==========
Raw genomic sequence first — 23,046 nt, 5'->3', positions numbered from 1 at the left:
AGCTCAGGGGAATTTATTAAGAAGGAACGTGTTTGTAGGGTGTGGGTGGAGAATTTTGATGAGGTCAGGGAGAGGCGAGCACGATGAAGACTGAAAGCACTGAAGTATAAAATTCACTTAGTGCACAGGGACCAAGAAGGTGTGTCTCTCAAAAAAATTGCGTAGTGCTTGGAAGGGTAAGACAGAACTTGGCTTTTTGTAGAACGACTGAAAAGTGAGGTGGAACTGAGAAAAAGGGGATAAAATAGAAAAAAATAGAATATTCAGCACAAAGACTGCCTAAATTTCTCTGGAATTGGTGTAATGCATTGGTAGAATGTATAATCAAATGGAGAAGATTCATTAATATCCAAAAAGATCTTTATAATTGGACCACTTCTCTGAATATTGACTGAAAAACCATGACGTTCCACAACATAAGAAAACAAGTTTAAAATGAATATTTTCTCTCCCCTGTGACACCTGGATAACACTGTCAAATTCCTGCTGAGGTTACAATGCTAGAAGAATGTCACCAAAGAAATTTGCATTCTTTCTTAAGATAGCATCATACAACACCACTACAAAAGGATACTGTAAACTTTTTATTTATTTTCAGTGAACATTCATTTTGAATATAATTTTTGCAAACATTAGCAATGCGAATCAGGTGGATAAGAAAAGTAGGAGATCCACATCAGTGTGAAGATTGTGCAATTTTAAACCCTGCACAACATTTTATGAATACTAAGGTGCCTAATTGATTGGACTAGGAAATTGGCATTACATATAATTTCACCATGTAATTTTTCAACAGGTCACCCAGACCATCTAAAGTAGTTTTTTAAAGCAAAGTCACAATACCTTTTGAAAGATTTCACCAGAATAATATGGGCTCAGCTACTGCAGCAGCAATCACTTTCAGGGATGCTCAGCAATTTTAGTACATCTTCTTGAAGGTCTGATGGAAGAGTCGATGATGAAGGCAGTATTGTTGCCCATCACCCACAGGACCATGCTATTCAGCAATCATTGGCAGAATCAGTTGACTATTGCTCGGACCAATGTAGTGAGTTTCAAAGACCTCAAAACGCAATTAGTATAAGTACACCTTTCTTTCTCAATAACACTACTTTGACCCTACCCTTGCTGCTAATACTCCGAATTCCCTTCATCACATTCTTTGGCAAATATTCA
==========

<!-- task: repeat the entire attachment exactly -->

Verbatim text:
Raw genomic sequence first — 23,046 nt, 5'->3', positions numbered from 1 at the left:
AGCTCAGGGGAATTTATTAAGAAGGAACGTGTTTGTAGGGTGTGGGTGGAGAATTTTGATGAGGTCAGGGAGAGGCGAGCACGATGAAGACTGAAAGCACTGAAGTATAAAATTCACTTAGTGCACAGGGACCAAGAAGGTGTGTCTCTCAAAAAAATTGCGTAGTGCTTGGAAGGGTAAGACAGAACTTGGCTTTTTGTAGAACGACTGAAAAGTGAGGTGGAACTGAGAAAAAGGGGATAAAATAGAAAAAAATAGAATATTCAGCACAAAGACTGCCTAAATTTCTCTGGAATTGGTGTAATGCATTGGTAGAATGTATAATCAAATGGAGAAGATTCATTAATATCCAAAAAGATCTTTATAATTGGACCACTTCTCTGAATATTGACTGAAAAACCATGACGTTCCACAACATAAGAAAACAAGTTTAAAATGAATATTTTCTCTCCCCTGTGACACCTGGATAACACTGTCAAATTCCTGCTGAGGTTACAATGCTAGAAGAATGTCACCAAAGAAATTTGCATTCTTTCTTAAGATAGCATCATACAACACCACTACAAAAGGATACTGTAAACTTTTTATTTATTTTCAGTGAACATTCATTTTGAATATAATTTTTGCAAACATTAGCAATGCGAATCAGGTGGATAAGAAAAGTAGGAGATCCACATCAGTGTGAAGATTGTGCAATTTTAAACCCTGCACAACATTTTATGAATACTAAGGTGCCTAATTGATTGGACTAGGAAATTGGCATTACATATAATTTCACCATGTAATTTTTCAACAGGTCACCCAGACCATCTAAAGTAGTTTTTTAAAGCAAAGTCACAATACCTTTTGAAAGATTTCACCAGAATAATATGGGCTCAGCTACTGCAGCAGCAATCACTTTCAGGGATGCTCAGCAATTTTAGTACATCTTCTTGAAGGTCTGATGGAAGAGTCGATGATGAAGGCAGTATTGTTGCCCATCACCCACAGGACCATGCTATTCAGCAATCATTGGCAGAATCAGTTGACTATTGCTCGGACCAATGTAGTGAGTTTCAAAGACCTCAAAACGCAATTAGTATAAGTACACCTTTCTTTCTCAATAACACTACTTTGACCCTACCCTTGCTGCTAATACTCCGAATTCCCTTCATCACATTCTTTGGCAAATATTCA